MMR branded inadequate

A report published by the body said while the MMR had “much to recommend it”, the lack of macroeconomic consideration in the proposed rules made it “hard not to view the FSA proposals as inadequate”.

The report, Forever Blowing Bubbles: Housing’s role in the UK economy, authored by Tony Dolphin and Matt Griffith, said: “The FSA has placed its emphasis on consumer protection and patterns of current arrears in its rationale for intervention, rather than looking at questions of macroeconomic stability and the build-up of leverage within the economy.

“For example, it has rejected caps on loan to income lending, citing low levels of default rates, despite analysis showing LTI lending played a major role in driving up the level of leverage within the mortgage market.

“The FSA has also placed strong emphasis on a continued approach to affordability lending, with discretion being put primarily in the hands of mortgage lenders. This raises questions as to whether this approach does enough to constrain the overall level of debt taken out by individuals and of mortgage leverage within the economy.

“In placing lending decisions within relatively loose and subjective affordability criteria it also suggests the danger of an inherently pro-cyclical approach from lenders – loosening criteria in booms and tightening them again in busts.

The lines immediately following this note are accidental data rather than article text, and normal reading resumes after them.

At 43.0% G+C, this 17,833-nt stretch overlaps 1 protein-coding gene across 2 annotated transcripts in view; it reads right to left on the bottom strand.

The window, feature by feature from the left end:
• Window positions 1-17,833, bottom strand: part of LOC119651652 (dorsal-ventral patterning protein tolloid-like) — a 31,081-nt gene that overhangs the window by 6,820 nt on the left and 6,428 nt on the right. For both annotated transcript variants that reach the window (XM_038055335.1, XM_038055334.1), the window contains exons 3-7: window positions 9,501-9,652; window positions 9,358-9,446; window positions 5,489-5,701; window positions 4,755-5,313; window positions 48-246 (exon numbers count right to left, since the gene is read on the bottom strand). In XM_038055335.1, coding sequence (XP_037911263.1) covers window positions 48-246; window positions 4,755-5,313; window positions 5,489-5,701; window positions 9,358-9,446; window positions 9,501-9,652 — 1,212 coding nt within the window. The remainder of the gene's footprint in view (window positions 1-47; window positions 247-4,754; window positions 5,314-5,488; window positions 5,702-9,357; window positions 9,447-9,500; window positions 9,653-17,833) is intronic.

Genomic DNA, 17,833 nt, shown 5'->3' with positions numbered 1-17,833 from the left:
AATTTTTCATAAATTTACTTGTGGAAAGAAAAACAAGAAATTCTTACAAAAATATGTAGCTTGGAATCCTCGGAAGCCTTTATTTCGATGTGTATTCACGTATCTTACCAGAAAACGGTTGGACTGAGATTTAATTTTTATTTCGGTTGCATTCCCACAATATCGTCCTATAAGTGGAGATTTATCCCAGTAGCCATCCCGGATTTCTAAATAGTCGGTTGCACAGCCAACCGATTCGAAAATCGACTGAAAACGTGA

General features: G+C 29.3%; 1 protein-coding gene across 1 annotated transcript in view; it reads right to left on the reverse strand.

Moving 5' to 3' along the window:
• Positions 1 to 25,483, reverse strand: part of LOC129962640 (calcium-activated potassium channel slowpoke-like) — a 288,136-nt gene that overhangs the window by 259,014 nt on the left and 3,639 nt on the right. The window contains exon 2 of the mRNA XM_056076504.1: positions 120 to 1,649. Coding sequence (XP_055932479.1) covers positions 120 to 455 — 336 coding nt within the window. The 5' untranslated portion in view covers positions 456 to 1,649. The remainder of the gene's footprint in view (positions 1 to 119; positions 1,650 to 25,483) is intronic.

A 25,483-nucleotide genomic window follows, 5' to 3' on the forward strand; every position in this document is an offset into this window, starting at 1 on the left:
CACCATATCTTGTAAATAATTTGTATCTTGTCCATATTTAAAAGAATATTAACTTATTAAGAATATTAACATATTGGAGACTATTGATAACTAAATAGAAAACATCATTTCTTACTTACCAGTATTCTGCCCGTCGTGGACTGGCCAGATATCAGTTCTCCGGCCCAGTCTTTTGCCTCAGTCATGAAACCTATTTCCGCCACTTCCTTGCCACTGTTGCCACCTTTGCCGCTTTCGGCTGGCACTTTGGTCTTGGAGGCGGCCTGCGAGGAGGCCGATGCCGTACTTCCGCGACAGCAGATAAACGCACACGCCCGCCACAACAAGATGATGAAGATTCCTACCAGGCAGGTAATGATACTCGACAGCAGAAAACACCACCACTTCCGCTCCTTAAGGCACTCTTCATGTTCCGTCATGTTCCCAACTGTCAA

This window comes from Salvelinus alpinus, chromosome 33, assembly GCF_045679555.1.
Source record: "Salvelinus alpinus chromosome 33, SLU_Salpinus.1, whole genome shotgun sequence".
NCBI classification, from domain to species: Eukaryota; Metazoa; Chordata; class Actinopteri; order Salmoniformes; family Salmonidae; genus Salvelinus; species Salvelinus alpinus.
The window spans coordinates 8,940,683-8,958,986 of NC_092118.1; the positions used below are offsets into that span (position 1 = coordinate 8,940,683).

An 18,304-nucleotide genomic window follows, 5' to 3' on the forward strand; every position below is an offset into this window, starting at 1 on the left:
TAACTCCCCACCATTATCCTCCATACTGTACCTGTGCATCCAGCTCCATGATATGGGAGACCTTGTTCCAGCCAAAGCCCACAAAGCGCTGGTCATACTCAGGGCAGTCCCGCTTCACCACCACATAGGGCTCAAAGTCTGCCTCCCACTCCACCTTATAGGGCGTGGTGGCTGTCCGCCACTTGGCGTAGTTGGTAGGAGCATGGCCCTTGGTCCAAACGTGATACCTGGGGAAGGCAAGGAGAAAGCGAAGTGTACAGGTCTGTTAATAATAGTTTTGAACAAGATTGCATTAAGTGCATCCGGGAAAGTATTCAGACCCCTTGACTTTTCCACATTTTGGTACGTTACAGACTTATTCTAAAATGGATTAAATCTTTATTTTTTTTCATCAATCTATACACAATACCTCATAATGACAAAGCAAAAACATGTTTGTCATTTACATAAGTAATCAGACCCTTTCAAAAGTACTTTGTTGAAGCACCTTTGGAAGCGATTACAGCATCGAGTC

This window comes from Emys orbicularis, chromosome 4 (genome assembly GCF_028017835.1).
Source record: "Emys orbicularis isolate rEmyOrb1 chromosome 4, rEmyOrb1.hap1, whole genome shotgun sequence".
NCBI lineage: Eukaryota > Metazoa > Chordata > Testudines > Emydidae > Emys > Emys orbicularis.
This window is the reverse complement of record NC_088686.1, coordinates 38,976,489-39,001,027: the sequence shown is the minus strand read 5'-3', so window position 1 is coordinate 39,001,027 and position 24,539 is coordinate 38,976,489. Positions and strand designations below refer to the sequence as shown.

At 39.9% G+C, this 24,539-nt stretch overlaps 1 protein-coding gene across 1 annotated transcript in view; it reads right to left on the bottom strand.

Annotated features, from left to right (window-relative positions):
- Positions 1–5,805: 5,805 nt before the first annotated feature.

“There is a strong case for taking a broader view than this – given the economic importance of the market involved.”

The report suggests the regulator impose much tighter controls on the mortgage market including limiting leverage in the mortgage market, controlling future securitisation as a source of finance in the housing market, tighter control of lending by non-banks, greater deposit requirements on buy-to-let mortgages, and caps on loan to value and loan to income ratios.

It said: “We call upon the Financial Services Authority to do more on these fronts in its Mortgage Market Review and on government to make greater house price stability a central plank of its economic policy.

“It is high time we re-examined the case for mortgage reform in the light of international lessons and our own rollercoaster ride on housing. After all, there is nothing aspirational or equitable about courting another recession.”